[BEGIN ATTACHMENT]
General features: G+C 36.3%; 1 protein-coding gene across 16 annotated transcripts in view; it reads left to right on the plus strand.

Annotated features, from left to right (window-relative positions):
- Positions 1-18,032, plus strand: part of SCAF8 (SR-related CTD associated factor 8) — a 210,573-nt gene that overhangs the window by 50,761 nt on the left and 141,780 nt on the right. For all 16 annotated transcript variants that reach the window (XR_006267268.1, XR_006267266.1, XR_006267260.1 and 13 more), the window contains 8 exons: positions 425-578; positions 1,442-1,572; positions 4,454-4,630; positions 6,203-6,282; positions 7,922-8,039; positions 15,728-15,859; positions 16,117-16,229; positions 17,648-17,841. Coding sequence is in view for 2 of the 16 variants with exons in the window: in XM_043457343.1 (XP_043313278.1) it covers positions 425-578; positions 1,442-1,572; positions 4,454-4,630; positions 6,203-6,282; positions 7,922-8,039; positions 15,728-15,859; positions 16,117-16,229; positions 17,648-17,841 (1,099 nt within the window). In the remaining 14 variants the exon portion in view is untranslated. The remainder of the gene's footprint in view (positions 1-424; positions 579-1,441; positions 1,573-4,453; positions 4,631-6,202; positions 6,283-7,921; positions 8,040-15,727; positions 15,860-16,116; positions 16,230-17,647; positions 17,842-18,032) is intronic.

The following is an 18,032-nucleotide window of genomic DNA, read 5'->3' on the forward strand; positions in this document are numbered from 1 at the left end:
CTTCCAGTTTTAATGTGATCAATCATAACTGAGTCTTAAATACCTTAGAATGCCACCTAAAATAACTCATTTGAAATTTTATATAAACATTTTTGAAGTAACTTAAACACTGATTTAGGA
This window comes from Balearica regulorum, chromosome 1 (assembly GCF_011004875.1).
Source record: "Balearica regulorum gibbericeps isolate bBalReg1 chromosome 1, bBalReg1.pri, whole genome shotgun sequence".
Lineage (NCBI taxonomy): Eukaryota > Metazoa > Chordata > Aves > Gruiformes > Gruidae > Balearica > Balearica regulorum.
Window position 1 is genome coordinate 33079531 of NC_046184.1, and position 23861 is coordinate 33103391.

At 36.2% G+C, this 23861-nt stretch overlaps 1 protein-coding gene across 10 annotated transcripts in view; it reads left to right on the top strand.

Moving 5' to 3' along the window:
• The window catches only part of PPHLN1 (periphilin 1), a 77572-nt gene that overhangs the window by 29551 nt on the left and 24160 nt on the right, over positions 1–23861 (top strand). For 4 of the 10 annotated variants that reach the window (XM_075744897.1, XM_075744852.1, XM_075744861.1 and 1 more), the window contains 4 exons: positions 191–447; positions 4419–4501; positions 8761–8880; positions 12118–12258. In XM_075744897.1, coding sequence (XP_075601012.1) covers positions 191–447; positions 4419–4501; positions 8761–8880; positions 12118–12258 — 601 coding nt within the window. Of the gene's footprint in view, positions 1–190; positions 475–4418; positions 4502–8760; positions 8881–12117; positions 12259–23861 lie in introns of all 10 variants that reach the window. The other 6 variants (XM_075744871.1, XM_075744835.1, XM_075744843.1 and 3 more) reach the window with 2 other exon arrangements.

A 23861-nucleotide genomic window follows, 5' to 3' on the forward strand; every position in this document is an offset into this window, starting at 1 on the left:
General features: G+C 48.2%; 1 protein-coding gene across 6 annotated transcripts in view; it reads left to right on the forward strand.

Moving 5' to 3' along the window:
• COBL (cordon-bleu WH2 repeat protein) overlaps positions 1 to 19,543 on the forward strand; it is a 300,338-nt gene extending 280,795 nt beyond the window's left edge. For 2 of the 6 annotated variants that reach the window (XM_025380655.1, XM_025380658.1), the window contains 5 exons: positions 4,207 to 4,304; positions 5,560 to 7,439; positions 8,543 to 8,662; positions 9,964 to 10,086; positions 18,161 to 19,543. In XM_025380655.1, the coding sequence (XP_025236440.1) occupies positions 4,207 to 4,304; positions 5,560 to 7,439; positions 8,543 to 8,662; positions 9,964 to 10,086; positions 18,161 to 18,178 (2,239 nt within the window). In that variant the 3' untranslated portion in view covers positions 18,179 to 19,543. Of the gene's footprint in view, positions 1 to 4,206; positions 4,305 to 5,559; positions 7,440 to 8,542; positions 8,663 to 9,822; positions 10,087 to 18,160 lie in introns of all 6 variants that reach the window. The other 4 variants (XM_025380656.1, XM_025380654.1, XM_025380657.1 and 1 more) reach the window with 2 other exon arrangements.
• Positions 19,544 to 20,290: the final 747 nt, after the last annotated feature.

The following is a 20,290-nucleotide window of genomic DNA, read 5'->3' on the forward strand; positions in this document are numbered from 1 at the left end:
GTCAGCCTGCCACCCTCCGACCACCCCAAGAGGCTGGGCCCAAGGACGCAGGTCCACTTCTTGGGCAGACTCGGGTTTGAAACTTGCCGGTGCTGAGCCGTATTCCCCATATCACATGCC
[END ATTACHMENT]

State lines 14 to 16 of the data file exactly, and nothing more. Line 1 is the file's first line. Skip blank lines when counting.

General features: G+C 48.2%; 1 protein-coding gene across 6 annotated transcripts in view; it reads left to right on the forward strand.

Moving 5' to 3' along the window:
• COBL (cordon-bleu WH2 repeat protein) overlaps positions 1 to 19,543 on the forward strand; it is a 300,338-nt gene extending 280,795 nt beyond the window's left edge. For 2 of the 6 annotated variants that reach the window (XM_025380655.1, XM_025380658.1), the window contains 5 exons: positions 4,207 to 4,304; positions 5,560 to 7,439; positions 8,543 to 8,662; positions 9,964 to 10,086; positions 18,161 to 19,543. In XM_025380655.1, the coding sequence (XP_025236440.1) occupies positions 4,207 to 4,304; positions 5,560 to 7,439; positions 8,543 to 8,662; positions 9,964 to 10,086; positions 18,161 to 18,178 (2,239 nt within the window). In that variant the 3' untranslated portion in view covers positions 18,179 to 19,543. Of the gene's footprint in view, positions 1 to 4,206; positions 4,305 to 5,559; positions 7,440 to 8,542; positions 8,663 to 9,822; positions 10,087 to 18,160 lie in introns of all 6 variants that reach the window. The other 4 variants (XM_025380656.1, XM_025380654.1, XM_025380657.1 and 1 more) reach the window with 2 other exon arrangements.